In fact, the Bank of Ghana’s Q1-2020 banking sector report reveals that, the MFI subsector “appear less resilient to liquidity and credit shocks”. This is due to “constrained liquidity conditions and capital shortfalls facing the subsector”. It further revealed that, liquidity stress-test conducted for the subsector shows minimal survival rate for most MFIs. This is a worrying revelation, and rightly so.
In this regard, MFIs are strongly advised to pay curious attention to (maintain and) remain liquid, especially in these chaotic times. They must desist from undertaking capital intensive projects likely to drain cash (liquidity) from them. They must be liquidity-minded rather than profitability-minded, at least for now. In fact, liquidity precedes profitability at all times. This is because, being profitable does not necessary mean being liquid for any given period. For example, an MFI could post good “bottom line” (profit), but could still be illiquid. This is attributable to non-cash items (such as depreciation, revaluation gains/losses, etc) considered in the profit basket for a given period. These items could misconstrue actual liquidity position for the same period. The non-cash items however, are subjective internal policies for the institution’s reporting style.
For MFIs to lessen liquidity constraints on them, they must undertake some draconian measures such as; negotiating for postponement of maturing debts (including supplier’s debt), temporary retrenchment for non-critical staff or slashing salaries, whilst putting operational cost under strict control. They may also convert other liquid assets into cash for temporary liquidity reliefs. When these measures are combined at appropriate intensities, even modest profitability is achievable.
As government gradually lessens lockdown restrictions on COVID, and business confidence showing signs of recovery, MFIs are strongly advised to exercise utmost credit and operational risk strategies, combined with sound corporate governance principles, in order not to exacerbate the current precarious liquidity plight.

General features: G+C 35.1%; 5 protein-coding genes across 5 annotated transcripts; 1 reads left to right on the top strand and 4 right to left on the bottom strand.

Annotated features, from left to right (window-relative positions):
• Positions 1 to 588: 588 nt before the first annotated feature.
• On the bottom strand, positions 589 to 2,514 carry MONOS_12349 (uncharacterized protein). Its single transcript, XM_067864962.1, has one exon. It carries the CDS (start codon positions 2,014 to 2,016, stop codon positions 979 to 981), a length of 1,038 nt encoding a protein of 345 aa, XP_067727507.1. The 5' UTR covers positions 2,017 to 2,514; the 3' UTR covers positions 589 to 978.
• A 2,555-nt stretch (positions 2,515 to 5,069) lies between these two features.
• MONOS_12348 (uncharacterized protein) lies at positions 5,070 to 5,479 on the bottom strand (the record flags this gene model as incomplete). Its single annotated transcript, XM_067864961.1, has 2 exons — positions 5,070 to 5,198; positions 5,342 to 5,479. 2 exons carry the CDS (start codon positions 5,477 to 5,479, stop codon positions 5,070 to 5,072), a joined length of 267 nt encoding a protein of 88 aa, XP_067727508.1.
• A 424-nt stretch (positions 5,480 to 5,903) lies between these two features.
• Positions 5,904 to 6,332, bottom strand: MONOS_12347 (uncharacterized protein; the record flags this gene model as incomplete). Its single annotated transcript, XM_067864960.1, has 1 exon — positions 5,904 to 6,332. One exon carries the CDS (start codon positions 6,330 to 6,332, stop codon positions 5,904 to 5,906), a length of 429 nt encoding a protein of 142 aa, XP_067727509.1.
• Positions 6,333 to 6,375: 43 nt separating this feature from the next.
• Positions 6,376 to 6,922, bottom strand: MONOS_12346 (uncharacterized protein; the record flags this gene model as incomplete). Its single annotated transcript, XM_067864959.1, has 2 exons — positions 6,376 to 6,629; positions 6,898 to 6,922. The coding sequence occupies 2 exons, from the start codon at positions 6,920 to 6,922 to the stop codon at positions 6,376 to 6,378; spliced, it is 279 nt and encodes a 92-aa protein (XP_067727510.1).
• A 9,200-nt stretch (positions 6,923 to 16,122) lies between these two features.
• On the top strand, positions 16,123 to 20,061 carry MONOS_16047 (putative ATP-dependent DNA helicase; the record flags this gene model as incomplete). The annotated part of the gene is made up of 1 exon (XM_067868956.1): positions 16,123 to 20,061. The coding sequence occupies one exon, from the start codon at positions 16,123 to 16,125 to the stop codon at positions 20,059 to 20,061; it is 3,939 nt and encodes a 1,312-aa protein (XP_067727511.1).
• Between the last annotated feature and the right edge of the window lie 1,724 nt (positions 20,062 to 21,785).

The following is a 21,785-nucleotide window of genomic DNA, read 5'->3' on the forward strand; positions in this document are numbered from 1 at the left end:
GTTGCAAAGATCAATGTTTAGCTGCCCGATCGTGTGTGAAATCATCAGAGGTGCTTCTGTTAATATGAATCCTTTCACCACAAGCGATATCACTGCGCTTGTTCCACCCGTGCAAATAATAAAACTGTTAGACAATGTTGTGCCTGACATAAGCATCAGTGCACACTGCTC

To rescue the subsector from liquidity cleft, the Bank of Ghana has outlined temporary interventions, aiming at lessening liquidity stress on MFIs. These include:
- Providing liquidity support to Savings and Loans, and Finance House companies facing temporary liquidity challenges.
- Strengthen the capacity of ARB Apex Bank to provide liquidity support to rural and community banks facing temporary liquidity challenges.
- Extension of the deadline for MFIs to meet new capital requirements to December 2021.
- Reduction of the primary reserve ratio from 8% to 6% for Savings & Loans, Finance houses and rural banks. And reduction of primary reserve ratio from 10% to 8% for other microfinance companies.
- 30days loan repayment past due to be considered as current.
These interventions extended by the regulator must meticulously be appropriated by the MFIs for intended purpose of survival (liquidity) only, rather than using same for presumptuous profiteering enterprises, which eventually jeopardize the subsector, and result in uncalculated loss of depositors’ funds. A word to the wise…
The writer is an SME Banking Researcher
Email:[email protected] , Tel: 0549847220/0206866593